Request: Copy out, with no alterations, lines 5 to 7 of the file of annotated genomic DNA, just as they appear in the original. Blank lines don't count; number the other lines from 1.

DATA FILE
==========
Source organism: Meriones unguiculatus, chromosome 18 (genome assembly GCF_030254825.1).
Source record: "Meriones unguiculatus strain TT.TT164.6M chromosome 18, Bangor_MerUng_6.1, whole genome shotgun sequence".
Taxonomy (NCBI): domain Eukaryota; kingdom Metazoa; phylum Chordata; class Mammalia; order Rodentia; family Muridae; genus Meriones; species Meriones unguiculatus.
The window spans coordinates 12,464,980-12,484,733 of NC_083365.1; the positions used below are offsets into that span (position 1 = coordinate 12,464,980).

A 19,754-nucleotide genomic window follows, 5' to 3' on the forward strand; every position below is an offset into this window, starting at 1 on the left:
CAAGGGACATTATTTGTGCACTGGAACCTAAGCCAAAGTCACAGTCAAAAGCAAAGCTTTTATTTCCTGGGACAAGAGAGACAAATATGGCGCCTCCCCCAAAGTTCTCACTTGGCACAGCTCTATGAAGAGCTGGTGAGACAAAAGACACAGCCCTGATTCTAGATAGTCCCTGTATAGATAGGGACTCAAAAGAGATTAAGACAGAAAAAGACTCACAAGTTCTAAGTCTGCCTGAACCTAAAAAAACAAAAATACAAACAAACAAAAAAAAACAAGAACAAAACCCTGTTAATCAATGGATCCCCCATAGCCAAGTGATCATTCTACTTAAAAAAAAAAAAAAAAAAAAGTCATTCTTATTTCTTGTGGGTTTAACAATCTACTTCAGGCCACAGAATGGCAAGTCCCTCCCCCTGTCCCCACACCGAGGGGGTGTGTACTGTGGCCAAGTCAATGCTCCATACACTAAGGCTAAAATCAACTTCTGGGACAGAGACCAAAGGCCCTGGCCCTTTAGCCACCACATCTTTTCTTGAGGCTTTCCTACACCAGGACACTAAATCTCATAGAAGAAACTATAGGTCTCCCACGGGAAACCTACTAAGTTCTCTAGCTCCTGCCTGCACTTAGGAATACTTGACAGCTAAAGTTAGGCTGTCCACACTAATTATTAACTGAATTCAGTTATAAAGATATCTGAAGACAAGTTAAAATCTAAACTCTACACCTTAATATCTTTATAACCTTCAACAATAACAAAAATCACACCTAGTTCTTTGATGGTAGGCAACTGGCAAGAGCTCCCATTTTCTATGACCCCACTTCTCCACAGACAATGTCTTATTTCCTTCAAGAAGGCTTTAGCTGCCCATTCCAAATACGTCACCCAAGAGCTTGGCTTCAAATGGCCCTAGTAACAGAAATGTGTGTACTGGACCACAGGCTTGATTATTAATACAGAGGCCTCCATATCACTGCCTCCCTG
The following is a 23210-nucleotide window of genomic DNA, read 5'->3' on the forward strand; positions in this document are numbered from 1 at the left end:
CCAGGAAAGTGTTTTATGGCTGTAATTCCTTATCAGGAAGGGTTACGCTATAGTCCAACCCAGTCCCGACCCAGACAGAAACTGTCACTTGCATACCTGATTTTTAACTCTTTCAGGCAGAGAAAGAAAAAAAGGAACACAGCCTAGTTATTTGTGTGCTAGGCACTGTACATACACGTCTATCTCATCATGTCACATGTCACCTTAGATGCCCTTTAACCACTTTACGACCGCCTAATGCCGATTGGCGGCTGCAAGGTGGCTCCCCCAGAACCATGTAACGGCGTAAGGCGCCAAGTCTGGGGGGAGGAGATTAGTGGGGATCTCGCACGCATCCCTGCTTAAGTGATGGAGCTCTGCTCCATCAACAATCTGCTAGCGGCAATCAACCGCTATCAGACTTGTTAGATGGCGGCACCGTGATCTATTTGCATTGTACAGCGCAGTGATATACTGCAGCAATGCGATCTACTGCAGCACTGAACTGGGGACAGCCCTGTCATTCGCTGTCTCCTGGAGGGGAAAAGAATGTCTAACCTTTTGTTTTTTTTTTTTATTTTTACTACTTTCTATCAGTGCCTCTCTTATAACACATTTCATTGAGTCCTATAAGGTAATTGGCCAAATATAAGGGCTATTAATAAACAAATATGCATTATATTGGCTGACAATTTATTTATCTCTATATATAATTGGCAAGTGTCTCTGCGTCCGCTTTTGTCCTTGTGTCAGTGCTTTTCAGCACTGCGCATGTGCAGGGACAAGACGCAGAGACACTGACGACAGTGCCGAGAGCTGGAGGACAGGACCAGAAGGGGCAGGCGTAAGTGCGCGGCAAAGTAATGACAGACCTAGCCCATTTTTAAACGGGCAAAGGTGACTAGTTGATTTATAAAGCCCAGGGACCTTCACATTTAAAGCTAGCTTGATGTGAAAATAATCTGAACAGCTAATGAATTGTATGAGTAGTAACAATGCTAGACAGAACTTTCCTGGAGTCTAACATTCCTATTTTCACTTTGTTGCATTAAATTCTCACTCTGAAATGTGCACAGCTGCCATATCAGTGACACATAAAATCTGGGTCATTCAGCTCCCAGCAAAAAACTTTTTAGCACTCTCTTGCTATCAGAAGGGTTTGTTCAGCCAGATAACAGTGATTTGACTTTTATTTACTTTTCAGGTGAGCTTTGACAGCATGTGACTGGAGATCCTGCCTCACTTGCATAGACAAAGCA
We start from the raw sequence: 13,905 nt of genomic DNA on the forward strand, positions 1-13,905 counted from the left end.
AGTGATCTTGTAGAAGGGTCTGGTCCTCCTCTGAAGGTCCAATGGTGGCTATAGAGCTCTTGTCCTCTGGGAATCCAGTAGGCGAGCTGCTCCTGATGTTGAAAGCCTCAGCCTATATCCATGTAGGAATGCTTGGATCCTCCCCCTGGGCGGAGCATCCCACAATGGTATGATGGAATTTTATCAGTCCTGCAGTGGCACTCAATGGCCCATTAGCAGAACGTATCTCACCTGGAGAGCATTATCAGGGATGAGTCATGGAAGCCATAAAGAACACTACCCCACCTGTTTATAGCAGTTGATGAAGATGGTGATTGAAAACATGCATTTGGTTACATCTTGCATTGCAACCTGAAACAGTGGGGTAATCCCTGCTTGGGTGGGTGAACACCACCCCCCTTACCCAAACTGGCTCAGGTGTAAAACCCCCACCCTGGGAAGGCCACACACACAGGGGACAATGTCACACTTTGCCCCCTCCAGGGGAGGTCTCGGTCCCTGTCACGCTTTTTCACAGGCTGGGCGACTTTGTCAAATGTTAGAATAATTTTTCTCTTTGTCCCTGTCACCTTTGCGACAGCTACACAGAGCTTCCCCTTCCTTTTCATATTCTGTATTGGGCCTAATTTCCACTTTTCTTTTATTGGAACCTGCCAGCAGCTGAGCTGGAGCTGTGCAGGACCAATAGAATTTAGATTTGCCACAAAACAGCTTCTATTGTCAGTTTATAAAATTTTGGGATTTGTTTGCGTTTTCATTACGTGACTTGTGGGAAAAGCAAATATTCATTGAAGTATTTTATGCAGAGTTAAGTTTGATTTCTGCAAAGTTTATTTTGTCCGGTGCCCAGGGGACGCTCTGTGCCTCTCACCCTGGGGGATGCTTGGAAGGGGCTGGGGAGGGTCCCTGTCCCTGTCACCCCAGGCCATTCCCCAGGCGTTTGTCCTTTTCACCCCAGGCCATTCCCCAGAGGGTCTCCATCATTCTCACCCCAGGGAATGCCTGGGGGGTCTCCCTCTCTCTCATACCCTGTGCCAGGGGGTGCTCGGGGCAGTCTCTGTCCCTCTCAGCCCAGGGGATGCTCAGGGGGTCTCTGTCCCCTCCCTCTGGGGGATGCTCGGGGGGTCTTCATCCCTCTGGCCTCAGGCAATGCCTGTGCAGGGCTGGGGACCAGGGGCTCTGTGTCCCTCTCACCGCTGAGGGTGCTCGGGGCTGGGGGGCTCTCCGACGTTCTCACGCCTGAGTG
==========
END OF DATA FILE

A 19,754-nucleotide genomic window follows, 5' to 3' on the forward strand; every position below is an offset into this window, starting at 1 on the left:
CAAGGGACATTATTTGTGCACTGGAACCTAAGCCAAAGTCACAGTCAAAAGCAAAGCTTTTATTTCCTGGGACAAGAGAGACAAATATGGCGCCTCCCCCAAAGTTCTCACTTGGCACAGCTCTATGAAGAGCTGGTGAGACAAAAGACACAGCCCTGATTCTAGATAGTCCCTGTATAGATAGGGACTCAAAAGAGATTAAGACAGAAAAAGACTCACAAGTTCTAAGTCTGCCTGAACCTAAAAAAACAAAAATACAAACAAACAAAAAAAAACAAGAACAAAACCCTGTTAATCAATGGATCCCCCATAGCCAAGTGATCATTCTACTTAAAAAAAAAAAAAAAAAAAAGTCATTCTTATTTCTTGTGGGTTTAACAATCTACTTCAGGCCACAGAATGGCAAGTCCCTCCCCCTGTCCCCACACCGAGGGGGTGTGTACTGTGGCCAAGTCAATGCTCCATACACTAAGGCTAAAATCAACTTCTGGGACAGAGACCAAAGGCCCTGGCCCTTTAGCCACCACATCTTTTCTTGAGGCTTTCCTACACCAGGACACTAAATCTCATAGAAGAAACTATAGGTCTCCCACGGGAAACCTACTAAGTTCTCTAGCTCCTGCCTGCACTTAGGAATACTTGACAGCTAAAGTTAGGCTGTCCACACTAATTATTAACTGAATTCAGTTATAAAGATATCTGAAGACAAGTTAAAATCTAAACTCTACACCTTAATATCTTTATAACCTTCAACAATAACAAAAATCACACCTAGTTCTTTGATGGTAGGCAACTGGCAAGAGCTCCCATTTTCTATGACCCCACTTCTCCACAGACAATGTCTTATTTCCTTCAAGAAGGCTTTAGCTGCCCATTCCAAATACGTCACCCAAGAGCTTGGCTTCAAATGGCCCTAGTAACAGAAATGTGTGTACTGGACCACAGGCTTGATTATTAATACAGAGGCCTCCATATCACTGCCTCCCTG
The following is a 23210-nucleotide window of genomic DNA, read 5'->3' on the forward strand; positions in this document are numbered from 1 at the left end: